Health professionals can agree, breastmilk is magical.
Its numerous benefits—protecting against ear infections, lowering risk of diabetes, decreasing childhood obesity, improving the health of the mother postpartum, the list goes on—are all backed by the World Health Organization and the American Academy of Pediatrics.
The U.S. Surgeon General’s Call to Action to Support Breastfeeding identified childcare providers as “essential in supporting mothers” to continue breastfeeding after returning to work and urged states to adopt national standards.
Yet, when mothers return to work and place their baby in childcare, they face barriers to continue breastfeeding, according to USF College of Public Health’s Dr. Stephanie Marhefka, associate professor of community and family health.
In “’Why do we need a policy?’ Administrators’ perceptions on breastfeeding-friendly childcare,” published in Public Health Nutrition, she explored Florida-based childcare center administrators’ perceptions on breastfeeding and their perceptions of the barriers to implement programs that encourage mothers to continue.
Marhefka and her team spoke with 28 childcare administrators of licensed child care centers across Hillsborough and Pinellas counties about the Florida Breastfeeding Friendly Childcare Initiative (FL-BFCCI)—a program established by the Florida Department of Health Office of the Child Care Food Program in 2012 to support Florida’s breastfeeding law.
To become designated breastfeeding friendly, centers must complete a self-assessment consisting of six yes or no statements and submit a copy of their center’s breastfeeding policy. Requirements include things such as feeding infants on cue and having a staff trained on preparation and storage of breast milk.
“Basically, the center has to be an environment that welcomes breastfeeding,” Marhefka said. “They must provide a quiet, comfortable place that mothers can feed their babies or express breastmilk and they have to have written materials and a policy that reinforces the idea that breastfeeding is welcome.”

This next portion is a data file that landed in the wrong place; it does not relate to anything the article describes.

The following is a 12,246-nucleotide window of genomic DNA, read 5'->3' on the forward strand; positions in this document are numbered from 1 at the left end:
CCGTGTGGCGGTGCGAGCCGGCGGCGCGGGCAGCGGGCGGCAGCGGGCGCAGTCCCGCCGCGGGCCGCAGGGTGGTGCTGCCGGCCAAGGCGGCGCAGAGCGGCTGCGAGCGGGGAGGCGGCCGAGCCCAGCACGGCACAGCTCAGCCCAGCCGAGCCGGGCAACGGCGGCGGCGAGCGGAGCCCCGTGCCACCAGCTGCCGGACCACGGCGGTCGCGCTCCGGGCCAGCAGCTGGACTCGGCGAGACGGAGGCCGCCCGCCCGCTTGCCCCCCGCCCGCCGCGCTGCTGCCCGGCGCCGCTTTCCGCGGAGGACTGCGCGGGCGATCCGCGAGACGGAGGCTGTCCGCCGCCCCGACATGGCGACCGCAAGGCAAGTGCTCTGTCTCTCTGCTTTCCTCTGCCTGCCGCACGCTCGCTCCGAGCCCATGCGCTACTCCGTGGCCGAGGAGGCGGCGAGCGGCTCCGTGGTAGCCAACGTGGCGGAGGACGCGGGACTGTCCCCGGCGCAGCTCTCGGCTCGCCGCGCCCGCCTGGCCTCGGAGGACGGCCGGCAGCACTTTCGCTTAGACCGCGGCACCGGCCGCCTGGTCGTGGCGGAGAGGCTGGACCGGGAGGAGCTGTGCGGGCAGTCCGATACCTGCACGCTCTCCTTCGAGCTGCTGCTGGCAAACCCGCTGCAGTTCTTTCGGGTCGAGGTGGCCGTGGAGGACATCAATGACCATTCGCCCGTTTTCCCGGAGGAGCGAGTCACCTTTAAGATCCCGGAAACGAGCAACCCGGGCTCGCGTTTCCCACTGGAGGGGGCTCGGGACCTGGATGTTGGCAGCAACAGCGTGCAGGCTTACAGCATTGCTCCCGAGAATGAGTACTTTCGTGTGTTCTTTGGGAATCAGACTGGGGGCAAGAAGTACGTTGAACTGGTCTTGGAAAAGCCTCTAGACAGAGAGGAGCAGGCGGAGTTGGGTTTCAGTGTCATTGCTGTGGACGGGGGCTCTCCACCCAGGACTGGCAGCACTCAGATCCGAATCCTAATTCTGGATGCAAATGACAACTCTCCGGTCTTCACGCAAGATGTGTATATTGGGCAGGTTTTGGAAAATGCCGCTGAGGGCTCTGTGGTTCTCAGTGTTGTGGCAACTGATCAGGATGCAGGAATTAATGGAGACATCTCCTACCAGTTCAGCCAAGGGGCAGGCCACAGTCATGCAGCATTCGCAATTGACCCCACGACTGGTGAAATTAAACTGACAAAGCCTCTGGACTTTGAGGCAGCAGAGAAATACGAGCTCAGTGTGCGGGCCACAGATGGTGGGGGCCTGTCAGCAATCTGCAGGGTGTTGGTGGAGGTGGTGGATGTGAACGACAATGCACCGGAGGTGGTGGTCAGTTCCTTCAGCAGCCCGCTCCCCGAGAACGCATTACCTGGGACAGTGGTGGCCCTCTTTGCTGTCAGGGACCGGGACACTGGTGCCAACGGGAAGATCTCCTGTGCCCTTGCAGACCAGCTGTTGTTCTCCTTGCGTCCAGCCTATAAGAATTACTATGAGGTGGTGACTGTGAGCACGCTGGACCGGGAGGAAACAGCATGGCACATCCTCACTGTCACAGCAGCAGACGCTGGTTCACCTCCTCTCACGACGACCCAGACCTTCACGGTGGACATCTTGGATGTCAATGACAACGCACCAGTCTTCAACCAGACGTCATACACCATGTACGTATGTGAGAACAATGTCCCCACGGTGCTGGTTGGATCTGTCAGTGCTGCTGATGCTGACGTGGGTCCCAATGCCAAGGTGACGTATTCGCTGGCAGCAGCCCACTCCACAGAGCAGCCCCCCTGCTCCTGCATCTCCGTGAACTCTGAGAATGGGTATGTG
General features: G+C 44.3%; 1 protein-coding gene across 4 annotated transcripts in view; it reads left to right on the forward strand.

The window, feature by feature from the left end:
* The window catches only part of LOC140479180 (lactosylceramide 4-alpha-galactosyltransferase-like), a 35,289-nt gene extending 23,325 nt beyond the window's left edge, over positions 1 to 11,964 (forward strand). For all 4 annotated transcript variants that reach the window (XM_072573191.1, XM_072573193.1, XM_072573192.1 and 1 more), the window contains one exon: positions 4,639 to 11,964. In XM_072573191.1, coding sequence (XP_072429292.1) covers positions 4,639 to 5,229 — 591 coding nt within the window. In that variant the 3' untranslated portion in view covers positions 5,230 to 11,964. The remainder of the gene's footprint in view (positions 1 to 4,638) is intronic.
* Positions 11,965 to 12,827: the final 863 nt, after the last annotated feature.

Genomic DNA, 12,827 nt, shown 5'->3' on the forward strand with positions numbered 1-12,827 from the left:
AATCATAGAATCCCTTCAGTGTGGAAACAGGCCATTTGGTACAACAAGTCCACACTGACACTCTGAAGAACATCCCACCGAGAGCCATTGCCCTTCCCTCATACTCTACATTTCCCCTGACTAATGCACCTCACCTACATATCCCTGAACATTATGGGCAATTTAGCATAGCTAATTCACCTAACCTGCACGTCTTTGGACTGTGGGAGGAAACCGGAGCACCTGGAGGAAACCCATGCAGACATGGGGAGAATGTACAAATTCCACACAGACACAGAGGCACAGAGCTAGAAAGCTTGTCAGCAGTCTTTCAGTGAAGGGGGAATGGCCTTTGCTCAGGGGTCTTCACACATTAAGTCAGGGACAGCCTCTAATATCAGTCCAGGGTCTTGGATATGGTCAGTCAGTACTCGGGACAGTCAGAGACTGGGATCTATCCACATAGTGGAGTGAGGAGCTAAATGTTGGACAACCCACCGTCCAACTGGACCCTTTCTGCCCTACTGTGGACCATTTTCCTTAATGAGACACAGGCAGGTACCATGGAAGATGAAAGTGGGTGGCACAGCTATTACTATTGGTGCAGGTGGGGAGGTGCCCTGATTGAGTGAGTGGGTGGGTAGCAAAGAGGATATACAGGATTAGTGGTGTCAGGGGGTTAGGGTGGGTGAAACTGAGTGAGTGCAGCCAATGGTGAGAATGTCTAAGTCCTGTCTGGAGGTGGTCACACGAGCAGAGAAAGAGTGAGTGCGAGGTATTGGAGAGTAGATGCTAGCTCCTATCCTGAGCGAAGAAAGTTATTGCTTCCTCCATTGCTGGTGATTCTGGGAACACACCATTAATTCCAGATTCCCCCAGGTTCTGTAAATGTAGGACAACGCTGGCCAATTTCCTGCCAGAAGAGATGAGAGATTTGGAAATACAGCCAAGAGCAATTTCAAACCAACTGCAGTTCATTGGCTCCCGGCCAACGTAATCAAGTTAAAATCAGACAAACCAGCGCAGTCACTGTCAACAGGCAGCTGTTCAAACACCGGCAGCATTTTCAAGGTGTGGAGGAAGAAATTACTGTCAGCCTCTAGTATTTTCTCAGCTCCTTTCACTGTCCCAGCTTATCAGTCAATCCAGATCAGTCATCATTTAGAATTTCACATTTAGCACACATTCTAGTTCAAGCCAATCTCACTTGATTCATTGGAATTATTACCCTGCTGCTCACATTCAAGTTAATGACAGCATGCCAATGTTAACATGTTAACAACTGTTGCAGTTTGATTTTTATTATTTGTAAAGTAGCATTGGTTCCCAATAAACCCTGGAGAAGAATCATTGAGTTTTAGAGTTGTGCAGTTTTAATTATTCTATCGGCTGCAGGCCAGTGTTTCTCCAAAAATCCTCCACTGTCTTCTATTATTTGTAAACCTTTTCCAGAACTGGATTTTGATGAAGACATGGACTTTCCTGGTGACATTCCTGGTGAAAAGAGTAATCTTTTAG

There are currently 284 centers out of 6,798 child care centers in Florida with this designation.
However, Marhefka found that of those centers they interviewed, none carried the special designation.
She found that administrators were unaware of the FL-BFCCI and did not perceive the need for their centers to pursue the designation.
Only six centers thought designation should be their highest priority, despite 23 of the centers indicating that implementing the BFCCI requirements would be manageable.
“One of the things we found was that they didn’t think this would be a big priority of their centers,” she said.
Administrators often said their centers were already breastfeeding friendly, yet did not fully understand the reasons for the FL-BFCCI or what it means to be breastfeeding friendly, according to Marhefka.
“Some even said they ‘already do all this,’ but then also said moms can just ‘turn and face the wall,’ [to breastfeed],” she said. “There seems to be some attempts to try to accommodate this idea of being breastfeeding friendly, but not really understanding the spirit of what being breastfeeding friendly really is—to create a space where not only is breastfeeding welcome, but its considered completely normal. That sense of normalcy was really missing from the narratives from these administrators.”
Its these perceptions of acceptance versus the ideal level of acceptance—and the stigma surrounding breastfeeding—that can impede a mother’s ability to continue breastfeeding her child successfully once the baby enters childcare, Marhefka said.
“I really believe that childcare workers have the potential to be public health liaisons to help moms who are trying to breastfeed to be successful in these environments or they could discourage moms from doing it, so if we could use policy and regulation as technical assistance and other support, I think we can get to the place where these childcare workers are infant feeding champions,” she said.
Marhefka also said the goal is not to create more stigma toward mothers who are formula feeding either.
“We’re trying to create a situation where everyone can feel the benefits of both,” she said.
While programs like the FL-BFCCI and an optional designation are a good first step, Marhefka said, we are in a need of a cultural shift.
“We need our licensing and regulation to not only require that these environments are breastfeeding friendly, but also some kind of quality assurance that they really are environments where breastfeeding is accepted as normal, healthy behavior,” she said.
Marhefka, who’s passion for researching this topic stemmed from the discrimination she faced as a breastfeeding mother with children in childcare, said she plans to speak with parents next.
“I was committed to breastfeeding for a year for my children,” she said. “That’s not the case for many moms and if you don’t have the conviction, you might just give up.”
Marhefka, S. L., Sharma, V., Schafer, E. J., Turner, D., Falope, O., Louis-Jacques, A., Wachira, M. M., Livingston, T., Roig-Romero, R.M. (2018). ‘Why do we need a policy?’ Administrators’ perceptions on breast-feeding-friendly childcare. Public Health Nutrition, 1-11. doi:10.1017/S1368980018002914
Story by Anna Mayor, USF College of Public Health